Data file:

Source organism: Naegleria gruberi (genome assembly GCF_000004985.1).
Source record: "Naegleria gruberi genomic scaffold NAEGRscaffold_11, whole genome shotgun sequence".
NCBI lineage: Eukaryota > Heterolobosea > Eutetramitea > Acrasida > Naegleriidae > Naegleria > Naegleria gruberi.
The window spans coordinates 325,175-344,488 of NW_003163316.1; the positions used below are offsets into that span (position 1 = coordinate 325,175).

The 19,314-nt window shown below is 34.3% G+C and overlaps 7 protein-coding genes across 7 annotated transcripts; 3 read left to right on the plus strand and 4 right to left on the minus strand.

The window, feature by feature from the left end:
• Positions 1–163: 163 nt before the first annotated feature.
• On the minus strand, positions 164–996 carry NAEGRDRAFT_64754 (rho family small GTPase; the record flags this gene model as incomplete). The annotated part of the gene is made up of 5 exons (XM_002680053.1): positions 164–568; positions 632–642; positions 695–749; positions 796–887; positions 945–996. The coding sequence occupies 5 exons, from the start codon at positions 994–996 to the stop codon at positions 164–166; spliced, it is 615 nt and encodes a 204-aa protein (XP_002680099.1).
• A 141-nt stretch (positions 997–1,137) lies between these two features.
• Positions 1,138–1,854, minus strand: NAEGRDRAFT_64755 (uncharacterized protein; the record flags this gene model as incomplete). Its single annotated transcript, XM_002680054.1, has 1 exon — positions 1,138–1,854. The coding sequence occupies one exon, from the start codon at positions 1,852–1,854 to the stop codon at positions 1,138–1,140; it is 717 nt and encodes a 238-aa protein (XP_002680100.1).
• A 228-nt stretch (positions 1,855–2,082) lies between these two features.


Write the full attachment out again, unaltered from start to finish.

Source organism: Naegleria gruberi (genome assembly GCF_000004985.1).
Source record: "Naegleria gruberi genomic scaffold NAEGRscaffold_11, whole genome shotgun sequence".
NCBI lineage: Eukaryota > Heterolobosea > Eutetramitea > Acrasida > Naegleriidae > Naegleria > Naegleria gruberi.
The window spans coordinates 325,175-344,488 of NW_003163316.1; the positions used below are offsets into that span (position 1 = coordinate 325,175).

The 19,314-nt window shown below is 34.3% G+C and overlaps 7 protein-coding genes across 7 annotated transcripts; 3 read left to right on the plus strand and 4 right to left on the minus strand.

The window, feature by feature from the left end:
• Positions 1–163: 163 nt before the first annotated feature.
• On the minus strand, positions 164–996 carry NAEGRDRAFT_64754 (rho family small GTPase; the record flags this gene model as incomplete). The annotated part of the gene is made up of 5 exons (XM_002680053.1): positions 164–568; positions 632–642; positions 695–749; positions 796–887; positions 945–996. The coding sequence occupies 5 exons, from the start codon at positions 994–996 to the stop codon at positions 164–166; spliced, it is 615 nt and encodes a 204-aa protein (XP_002680099.1).
• A 141-nt stretch (positions 997–1,137) lies between these two features.
• Positions 1,138–1,854, minus strand: NAEGRDRAFT_64755 (uncharacterized protein; the record flags this gene model as incomplete). Its single annotated transcript, XM_002680054.1, has 1 exon — positions 1,138–1,854. The coding sequence occupies one exon, from the start codon at positions 1,852–1,854 to the stop codon at positions 1,138–1,140; it is 717 nt and encodes a 238-aa protein (XP_002680100.1).
• A 228-nt stretch (positions 1,855–2,082) lies between these two features.